Get away to lively Leeds and find out what makes this city an incredible minibreak gem. Imagine your ideal city break checklist. Amazing food and drink. Inspiring culture, museums and galleries. An abundance of attractions and adventures to keep the whole family entertained. An independent spirit, with sights and sounds you won’t see on every budding travel blogger’s instagram feed. All within easy, walkable reach of your welcoming hotel.
We reckon Leeds might just about tick every box. And a few more besides!
Let’s start with the getting there, and the getting around. Leeds is pretty much the epicentre of the modern North. Quick intercity trains run through Leeds Station from everywhere, there’s a shuttle bus from Leeds Bradford Airport every 30 minutes and the city is basically the end destination of the M1. It doesn’t get much more connected than that.
Once you get there, the real fun starts. Because Leeds might just be the UK’s most walkable city. The compact city centre means you’re never too far from the action. 20 minutes should get you pretty much anywhere, from big gigs at the first direct Arena, right down to the bustling cocktail bars and nightlife along the River Aire. Or a £1 Leeds City Bus journey will take you the circumference of the city centre on four wheels.
Or you can enjoy a unique view of Leeds’ fine Victorian cityscape from one of the city’s famous rooftop bars. Sip an Aperol Spritz at buzzing Headrow House, or a craft beer atop arty hangout Belgrave Music Hall as the sun sets. The former also hosts one of the city’s must-visit restaurants, Ox Club, where the best bits of Yorkshire’s enviable larder are grilled and smoked to tantalizing effect over coals from a sustainable local coppice.
That outdoor, blue sky attitude is something Leeds does so well, and there’s no better example than the annual Millennium Square Summer Series. The city comes together on balmy (and not so balmy) weekend evenings to enjoy live music from a diverse programme covering everything from orchestral film scores to the bleeding edge of indie. It’s a festival-style affair, complete with bustling bars, street food trucks and even - for those not heading to an upmarket dinner reservation afterwards - fancy dress.
An extra day means more time to explore, and more time to discover the stories that make Leeds a city to rival any for personality and passion. Top tip - Let a local do the legwork. Given the city’s walkable geography, it’s no surprise that there are walking tours, trails and guides catering to all tastes. In some cases, quite literally.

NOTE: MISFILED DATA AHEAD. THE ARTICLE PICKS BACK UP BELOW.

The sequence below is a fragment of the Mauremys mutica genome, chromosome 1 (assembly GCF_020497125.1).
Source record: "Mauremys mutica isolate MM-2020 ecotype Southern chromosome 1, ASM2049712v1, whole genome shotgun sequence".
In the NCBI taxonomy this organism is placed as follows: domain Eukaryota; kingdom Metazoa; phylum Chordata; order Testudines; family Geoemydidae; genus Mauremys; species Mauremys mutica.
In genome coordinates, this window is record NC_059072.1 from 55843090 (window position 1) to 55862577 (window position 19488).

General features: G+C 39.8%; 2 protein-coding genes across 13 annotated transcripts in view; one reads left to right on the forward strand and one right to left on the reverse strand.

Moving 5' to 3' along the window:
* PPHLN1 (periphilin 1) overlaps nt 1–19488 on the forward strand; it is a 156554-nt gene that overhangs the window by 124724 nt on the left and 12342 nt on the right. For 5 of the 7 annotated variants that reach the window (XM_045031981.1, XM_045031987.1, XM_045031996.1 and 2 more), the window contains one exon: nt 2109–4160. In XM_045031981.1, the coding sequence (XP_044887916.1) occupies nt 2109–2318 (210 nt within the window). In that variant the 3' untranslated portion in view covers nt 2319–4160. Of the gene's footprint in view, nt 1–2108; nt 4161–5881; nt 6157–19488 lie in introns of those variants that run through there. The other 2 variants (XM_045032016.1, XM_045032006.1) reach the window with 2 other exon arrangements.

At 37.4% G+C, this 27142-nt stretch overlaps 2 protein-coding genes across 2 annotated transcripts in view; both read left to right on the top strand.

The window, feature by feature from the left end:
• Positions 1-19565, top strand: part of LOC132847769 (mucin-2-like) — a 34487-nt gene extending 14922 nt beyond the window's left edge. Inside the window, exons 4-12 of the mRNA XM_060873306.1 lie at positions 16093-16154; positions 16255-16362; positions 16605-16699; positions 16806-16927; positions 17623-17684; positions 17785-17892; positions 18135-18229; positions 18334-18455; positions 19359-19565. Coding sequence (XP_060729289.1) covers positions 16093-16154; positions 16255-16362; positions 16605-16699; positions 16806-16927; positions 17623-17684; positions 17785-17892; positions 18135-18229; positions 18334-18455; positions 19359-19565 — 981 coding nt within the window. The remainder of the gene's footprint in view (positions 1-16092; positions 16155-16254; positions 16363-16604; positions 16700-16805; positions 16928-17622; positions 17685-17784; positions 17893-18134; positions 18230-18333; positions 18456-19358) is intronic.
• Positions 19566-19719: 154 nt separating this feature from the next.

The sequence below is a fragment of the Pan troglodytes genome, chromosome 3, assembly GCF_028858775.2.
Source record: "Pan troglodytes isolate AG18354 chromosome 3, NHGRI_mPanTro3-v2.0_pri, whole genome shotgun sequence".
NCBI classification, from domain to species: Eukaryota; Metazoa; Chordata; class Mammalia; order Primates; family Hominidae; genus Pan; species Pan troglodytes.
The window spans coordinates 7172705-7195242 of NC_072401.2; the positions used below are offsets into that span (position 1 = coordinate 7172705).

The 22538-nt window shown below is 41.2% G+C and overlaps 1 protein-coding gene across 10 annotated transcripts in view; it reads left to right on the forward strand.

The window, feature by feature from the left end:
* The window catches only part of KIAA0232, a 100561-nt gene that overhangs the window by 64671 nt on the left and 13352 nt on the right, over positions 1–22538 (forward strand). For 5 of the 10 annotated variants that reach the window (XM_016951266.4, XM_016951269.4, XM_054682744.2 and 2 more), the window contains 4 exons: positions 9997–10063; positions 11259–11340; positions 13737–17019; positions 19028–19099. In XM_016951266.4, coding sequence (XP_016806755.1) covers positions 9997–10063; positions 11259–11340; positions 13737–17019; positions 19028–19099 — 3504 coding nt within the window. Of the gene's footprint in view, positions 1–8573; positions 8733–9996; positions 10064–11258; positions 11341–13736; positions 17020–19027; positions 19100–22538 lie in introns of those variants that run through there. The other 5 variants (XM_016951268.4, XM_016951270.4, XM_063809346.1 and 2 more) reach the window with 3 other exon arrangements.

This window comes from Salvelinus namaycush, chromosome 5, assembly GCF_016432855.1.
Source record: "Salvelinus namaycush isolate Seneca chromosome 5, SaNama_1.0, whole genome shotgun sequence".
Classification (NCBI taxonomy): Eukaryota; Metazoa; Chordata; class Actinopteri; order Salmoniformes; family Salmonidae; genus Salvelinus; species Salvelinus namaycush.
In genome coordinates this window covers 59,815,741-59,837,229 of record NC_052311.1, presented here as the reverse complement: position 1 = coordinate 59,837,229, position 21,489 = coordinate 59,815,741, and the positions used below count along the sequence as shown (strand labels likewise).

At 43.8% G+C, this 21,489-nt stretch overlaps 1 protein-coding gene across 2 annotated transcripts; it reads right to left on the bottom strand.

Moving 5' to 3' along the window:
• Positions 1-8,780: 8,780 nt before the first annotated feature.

You can choose food walks taking in the city’s historic Kirkgate Market and independent street food scene, beer tours stopping off at internationally renowned craft breweries, or routes that visit Leeds’ many galleries and exhibitions. Another intriguing option is the Leeds Black History walk, meeting at the University of Leeds Parkinson Building Saturdays at 11am between the months of April through to October. The tour tells the unseen stories of Yorkshire’s African community, from ancient history and empire through to contemporary identity.
Leeds’ storied history, both social and industrial, can be uncovered at Leeds City Museum, with a collection that spans everything from Ancient Egypt to the fascinating history of Leeds. Or you could take in the double bill of the Royal Armouries and Thwaite Watermill. Start by jumping on a river taxi at Leeds Station, which will deposit you at the recently regenerated Leeds Dock. From there, you can explore the stash of arms, armour and military paraphernalia at the Royal Armouries.
But don’t leave without a flat white from local roastery North Star, and a Banana Fluffin (trust us, it’s unmissable) from artisan bakers Nova. Then it’s a 15 minute stroll along the meandering River Aire to Thwaite Watermill, where you’ll be met by the museum cat, Milly. There’s lots to learn as you explore the nooks and crannies of the restored mill, and make sure not to miss live demonstrations from the engineers and craftspeople who bring the venue to life.
There’s a lot in there for children already - what with swords, Fluffins and cat stroking - but why stop there? One fun way to get your bearings is to follow the Leeds Owl Trail. There are 25 curious birds to spot in and around the city, from Victorian bling to contemporary sculpture, but you’ll need to keep your eyes open. There’s a free map available online, or you can pick one up for £1 from Leeds Visitor Centre underneath Leeds Art Gallery.
If all that has got you Leeds-curious, then it’s time to start planning your own itinerary. You’ll find everything you need at www.visitleeds.co.uk - the city’s tourism hub - including handy suggested line-ups for 24, 48 and 72 hour trips. The site covers off what’s on, where to stay and hosts a wealth of content to feed your thirst for travel-based inspiration.
Top image: Footbridge across the Aire River in West Yorkshire, England © Leonid Andronov/Shutterstock